Dog Vaccines

Core vaccines are highly recommended and/or mandatory for all dogs. Non-core vaccines are optional vaccines that should be considered in light of the exposure risk of the animal.

Core Vaccines

Rabies

Rabies is a serious, contagious, fatal disease of animals and humans. Because of the deadly nature of the disease, vaccination of dogs and cats is required by law. Dogs 12 weeks and older can receive this vaccine. A booster is required one year later, and thereafter rabies vaccination should be performed every three years. See more information on rabies on the American Veterinary Medical Association website.

Distemper / Hepatitis / Parvo / Parainfluenza (DHPP)

This vaccine protects dogs against distemper virus, hepatitis, parainfluenza and parvovirus. Puppies can given their DHPP vaccines as young as six weeks old and the vaccine needs to be repeated every two to four weeks with the final booster being given no sooner than 16 weeks of age. For dogs older than 16 weeks of age, two doses of the vaccine given two to four weeks apart are recommended. This vaccine is good for one year once the boosters are complete. See more information on canine distemper and canine parvovirus on the American Veterinary Medical Association website.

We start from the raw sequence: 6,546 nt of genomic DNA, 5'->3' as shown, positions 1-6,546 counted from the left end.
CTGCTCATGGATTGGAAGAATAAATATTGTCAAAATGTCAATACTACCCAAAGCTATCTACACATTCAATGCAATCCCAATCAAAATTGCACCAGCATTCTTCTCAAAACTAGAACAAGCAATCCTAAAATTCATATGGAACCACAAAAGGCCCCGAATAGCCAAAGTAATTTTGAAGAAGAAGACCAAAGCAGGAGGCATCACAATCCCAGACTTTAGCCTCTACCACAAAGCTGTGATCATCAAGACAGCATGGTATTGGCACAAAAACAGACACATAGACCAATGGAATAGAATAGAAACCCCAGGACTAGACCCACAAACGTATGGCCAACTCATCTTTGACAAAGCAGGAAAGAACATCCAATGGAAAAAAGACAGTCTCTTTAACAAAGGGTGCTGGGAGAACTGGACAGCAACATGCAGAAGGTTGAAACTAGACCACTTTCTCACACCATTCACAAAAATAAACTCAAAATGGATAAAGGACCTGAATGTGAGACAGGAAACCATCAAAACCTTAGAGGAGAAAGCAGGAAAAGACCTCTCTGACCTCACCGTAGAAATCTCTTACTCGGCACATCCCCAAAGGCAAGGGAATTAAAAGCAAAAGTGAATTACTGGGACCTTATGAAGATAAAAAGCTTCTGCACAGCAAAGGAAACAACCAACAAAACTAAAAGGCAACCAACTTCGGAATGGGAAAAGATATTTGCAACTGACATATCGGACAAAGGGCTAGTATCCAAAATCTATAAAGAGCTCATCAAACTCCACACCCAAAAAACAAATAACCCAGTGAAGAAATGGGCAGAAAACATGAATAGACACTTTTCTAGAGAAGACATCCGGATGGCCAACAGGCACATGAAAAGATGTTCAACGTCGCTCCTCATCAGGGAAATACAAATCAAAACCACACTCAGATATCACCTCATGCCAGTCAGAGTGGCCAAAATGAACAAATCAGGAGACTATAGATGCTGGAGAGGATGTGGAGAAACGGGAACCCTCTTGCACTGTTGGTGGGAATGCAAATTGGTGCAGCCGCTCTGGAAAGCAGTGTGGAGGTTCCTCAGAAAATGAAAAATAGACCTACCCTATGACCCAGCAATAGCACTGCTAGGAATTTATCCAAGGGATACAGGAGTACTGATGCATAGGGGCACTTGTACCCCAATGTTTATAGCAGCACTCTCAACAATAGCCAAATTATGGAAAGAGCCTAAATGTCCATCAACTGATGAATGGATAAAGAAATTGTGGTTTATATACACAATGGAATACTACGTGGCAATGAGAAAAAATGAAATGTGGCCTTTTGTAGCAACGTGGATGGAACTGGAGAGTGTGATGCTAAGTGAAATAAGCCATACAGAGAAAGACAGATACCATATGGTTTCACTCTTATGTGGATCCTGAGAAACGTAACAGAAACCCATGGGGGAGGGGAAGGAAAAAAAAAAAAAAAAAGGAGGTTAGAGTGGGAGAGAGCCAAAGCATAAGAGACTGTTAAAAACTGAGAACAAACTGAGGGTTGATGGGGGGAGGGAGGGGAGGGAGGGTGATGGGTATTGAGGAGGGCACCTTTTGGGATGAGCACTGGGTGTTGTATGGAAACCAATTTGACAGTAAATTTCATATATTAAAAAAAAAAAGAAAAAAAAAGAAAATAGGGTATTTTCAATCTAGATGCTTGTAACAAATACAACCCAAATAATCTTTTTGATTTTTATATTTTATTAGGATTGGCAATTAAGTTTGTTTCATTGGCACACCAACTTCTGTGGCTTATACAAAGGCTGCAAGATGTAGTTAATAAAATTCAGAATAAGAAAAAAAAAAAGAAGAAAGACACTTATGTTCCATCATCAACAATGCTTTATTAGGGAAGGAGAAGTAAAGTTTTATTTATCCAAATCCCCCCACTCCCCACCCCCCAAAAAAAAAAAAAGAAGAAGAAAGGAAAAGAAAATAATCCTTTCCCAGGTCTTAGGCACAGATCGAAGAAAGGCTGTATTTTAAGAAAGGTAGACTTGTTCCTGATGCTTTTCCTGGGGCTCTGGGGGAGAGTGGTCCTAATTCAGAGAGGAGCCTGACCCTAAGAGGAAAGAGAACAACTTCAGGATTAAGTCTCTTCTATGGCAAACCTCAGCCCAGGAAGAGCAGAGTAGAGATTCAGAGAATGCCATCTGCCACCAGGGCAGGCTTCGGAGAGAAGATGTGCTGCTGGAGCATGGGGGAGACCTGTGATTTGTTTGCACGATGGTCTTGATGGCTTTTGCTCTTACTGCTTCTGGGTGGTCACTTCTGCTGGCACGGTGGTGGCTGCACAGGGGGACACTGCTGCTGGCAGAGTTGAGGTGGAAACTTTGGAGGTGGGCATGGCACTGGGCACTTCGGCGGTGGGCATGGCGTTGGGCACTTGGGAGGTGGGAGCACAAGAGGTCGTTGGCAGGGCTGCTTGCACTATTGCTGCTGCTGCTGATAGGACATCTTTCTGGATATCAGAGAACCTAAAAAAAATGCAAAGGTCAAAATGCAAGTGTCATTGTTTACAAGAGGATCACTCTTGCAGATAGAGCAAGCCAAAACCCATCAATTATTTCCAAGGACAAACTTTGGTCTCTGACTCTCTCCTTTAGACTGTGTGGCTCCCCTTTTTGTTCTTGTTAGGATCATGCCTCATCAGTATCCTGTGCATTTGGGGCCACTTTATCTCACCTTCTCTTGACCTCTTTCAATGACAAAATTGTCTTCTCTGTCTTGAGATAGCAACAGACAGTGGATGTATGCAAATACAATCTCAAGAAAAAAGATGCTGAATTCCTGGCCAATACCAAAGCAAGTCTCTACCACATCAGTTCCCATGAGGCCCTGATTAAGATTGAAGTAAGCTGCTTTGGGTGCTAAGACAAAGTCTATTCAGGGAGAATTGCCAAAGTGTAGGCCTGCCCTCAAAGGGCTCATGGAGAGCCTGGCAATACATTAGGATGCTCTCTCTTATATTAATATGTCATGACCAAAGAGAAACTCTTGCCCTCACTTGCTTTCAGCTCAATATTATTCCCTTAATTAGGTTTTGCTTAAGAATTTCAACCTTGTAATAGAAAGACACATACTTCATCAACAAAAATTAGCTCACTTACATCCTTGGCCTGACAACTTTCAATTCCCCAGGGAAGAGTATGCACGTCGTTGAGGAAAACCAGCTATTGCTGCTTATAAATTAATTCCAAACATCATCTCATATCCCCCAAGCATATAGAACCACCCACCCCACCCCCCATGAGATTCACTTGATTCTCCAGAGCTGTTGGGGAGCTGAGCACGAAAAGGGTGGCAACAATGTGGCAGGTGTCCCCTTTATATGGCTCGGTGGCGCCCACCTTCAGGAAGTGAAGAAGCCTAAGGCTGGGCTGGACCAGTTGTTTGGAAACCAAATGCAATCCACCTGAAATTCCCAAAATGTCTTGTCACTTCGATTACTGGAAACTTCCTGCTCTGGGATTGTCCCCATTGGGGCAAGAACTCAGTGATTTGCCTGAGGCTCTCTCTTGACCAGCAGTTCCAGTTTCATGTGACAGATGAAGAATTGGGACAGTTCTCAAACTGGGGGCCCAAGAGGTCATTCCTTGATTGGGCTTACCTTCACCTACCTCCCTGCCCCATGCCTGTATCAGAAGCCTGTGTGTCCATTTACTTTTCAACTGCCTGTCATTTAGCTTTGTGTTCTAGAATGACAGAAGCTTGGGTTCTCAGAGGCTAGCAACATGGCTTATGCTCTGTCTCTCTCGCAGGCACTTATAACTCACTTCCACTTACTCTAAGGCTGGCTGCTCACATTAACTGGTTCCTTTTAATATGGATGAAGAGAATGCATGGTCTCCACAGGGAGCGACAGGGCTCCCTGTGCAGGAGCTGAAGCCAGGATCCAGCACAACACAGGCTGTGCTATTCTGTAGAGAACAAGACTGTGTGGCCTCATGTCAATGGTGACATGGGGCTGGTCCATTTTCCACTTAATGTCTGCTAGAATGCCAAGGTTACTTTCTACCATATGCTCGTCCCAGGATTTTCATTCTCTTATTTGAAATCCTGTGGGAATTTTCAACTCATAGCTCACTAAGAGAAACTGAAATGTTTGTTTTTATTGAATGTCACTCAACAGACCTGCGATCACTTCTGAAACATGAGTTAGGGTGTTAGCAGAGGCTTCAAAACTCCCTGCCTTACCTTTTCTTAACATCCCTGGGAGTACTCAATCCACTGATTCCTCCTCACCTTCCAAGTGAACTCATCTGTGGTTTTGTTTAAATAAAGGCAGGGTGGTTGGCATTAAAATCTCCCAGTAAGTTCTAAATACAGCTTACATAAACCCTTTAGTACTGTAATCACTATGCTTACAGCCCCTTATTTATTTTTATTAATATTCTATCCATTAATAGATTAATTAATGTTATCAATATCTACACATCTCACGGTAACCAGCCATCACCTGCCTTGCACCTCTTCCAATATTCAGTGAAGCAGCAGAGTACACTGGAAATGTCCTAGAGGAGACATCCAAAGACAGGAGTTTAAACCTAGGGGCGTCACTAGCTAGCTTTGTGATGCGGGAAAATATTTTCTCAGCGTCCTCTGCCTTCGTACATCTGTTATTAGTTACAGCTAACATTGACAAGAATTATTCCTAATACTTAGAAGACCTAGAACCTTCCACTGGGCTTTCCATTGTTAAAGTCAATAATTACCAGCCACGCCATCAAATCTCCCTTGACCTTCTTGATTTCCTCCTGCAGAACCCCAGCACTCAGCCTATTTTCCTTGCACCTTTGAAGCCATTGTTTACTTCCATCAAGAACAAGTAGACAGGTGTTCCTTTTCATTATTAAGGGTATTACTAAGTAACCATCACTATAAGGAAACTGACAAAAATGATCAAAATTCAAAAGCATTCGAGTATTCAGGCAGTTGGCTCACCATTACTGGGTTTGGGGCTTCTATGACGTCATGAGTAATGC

Leptospirosis

Leptospirosis is spread through the urine of wildlife. The disease can be fatal or have high morbidity and also has zoonotic potential which means it can be contracted by humans. The initial vaccination should be given no earlier then 12 weeks of age, followed by a booster two to four weeks later. See more information on leptospirosis on the American Veterinary Medical Association website.

Non-Core Vaccines

Bordetella

The Bordetella vaccine protects pets from kennel cough, which is an upper respiratory infection. The intranasal vaccine is recommended for puppies and previously unvaccinated dogs since one dose will protect them for one year. If a previously unvaccinated dog is receiving the injectable form of this vaccine, then it should be followed by a booster two to four weeks later before being good for one year once the booster is complete.

Lyme

Lyme disease is contracted from the bite of a tick infected. The deer tick is the common vector for Lyme disease. Dogs that spend time outdoors in areas where ticks are common are at risk for Lyme disease and should be vaccinated. The initial vaccination should be given no earlier than nine weeks of age, followed by a booster two to four weeks later. See more information on Lyme disease on the American Veterinary Medical Association website.

Canine Influenza Virus (CIV)

The Canine Influenza virus causes upper respiratory signs including a cough, nasal discharge and a low-grade fever. Some dogs can experience more severe symptoms. It is highly recommended for dogs that travel or will be kept in boarding facilities. The initial vaccination should be given no earlier than seven weeks of age, followed by a booster two to four weeks later. See more information on CIV on the American Veterinary Medical Association website.

Additional Information

Please consult your veterinarian to see which vaccines would be appropriate for your pet.